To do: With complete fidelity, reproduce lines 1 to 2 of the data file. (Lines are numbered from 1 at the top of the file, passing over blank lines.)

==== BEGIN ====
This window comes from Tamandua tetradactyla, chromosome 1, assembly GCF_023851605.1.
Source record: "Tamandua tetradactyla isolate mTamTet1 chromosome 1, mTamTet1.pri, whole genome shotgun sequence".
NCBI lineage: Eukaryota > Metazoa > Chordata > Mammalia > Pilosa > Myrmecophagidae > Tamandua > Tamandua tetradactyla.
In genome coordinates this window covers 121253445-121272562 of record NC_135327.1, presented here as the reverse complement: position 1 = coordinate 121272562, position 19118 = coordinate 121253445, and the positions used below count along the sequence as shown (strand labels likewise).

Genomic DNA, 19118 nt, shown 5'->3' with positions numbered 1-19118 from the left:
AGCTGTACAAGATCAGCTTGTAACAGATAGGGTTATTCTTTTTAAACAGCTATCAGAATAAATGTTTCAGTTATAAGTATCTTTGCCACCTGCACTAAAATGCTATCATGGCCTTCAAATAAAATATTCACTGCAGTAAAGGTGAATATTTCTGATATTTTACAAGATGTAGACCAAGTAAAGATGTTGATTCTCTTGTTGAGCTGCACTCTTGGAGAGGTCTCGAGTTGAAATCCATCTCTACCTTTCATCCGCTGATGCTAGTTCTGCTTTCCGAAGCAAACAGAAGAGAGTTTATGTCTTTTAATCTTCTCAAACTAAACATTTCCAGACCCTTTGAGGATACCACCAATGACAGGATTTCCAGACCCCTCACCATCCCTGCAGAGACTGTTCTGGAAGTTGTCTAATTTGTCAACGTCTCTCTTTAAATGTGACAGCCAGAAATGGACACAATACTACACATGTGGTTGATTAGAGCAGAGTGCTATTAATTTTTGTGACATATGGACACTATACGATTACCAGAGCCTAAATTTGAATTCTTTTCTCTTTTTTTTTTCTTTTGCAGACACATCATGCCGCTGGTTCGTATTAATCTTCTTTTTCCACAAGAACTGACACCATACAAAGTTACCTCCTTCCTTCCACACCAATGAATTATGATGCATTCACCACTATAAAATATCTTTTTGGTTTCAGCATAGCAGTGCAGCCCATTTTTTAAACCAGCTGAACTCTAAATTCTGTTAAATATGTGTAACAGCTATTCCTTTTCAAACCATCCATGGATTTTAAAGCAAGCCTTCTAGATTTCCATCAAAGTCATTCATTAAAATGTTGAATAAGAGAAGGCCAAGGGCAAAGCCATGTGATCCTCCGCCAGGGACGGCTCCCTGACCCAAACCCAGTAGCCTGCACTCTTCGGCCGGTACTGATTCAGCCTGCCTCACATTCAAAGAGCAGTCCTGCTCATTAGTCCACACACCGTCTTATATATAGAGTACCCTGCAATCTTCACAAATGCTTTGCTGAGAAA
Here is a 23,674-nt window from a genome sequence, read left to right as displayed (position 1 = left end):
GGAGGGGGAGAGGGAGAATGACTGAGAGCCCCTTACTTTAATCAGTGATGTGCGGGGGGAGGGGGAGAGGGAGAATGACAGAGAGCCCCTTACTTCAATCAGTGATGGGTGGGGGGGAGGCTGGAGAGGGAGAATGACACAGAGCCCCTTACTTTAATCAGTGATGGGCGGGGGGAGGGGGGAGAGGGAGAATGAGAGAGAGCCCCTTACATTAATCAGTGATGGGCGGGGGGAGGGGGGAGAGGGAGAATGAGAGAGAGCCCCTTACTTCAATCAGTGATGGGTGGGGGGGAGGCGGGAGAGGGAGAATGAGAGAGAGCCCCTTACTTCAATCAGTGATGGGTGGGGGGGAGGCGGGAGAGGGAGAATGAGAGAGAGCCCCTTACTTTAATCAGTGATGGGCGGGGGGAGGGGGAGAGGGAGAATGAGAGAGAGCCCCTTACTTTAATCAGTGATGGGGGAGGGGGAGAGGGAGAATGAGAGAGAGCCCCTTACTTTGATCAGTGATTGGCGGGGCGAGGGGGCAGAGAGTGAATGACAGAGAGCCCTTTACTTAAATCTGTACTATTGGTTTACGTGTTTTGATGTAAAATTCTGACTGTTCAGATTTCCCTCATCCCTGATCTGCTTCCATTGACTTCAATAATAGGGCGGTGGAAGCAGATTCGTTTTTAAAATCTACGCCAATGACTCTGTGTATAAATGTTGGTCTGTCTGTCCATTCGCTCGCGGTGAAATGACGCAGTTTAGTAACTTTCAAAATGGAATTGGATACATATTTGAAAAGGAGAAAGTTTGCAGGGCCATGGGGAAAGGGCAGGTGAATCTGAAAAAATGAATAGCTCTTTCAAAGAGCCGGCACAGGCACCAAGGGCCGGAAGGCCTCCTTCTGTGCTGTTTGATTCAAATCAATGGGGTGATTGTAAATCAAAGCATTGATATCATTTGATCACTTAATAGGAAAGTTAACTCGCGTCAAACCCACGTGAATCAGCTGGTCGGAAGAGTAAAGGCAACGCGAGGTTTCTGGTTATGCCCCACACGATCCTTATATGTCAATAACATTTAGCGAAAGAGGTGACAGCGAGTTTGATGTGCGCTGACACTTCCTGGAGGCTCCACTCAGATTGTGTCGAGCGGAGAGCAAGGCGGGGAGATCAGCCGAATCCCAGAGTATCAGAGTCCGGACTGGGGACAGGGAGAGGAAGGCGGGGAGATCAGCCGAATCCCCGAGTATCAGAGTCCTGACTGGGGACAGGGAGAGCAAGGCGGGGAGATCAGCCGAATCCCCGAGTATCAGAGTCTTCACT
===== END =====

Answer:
This window comes from Tamandua tetradactyla, chromosome 1, assembly GCF_023851605.1.
Source record: "Tamandua tetradactyla isolate mTamTet1 chromosome 1, mTamTet1.pri, whole genome shotgun sequence".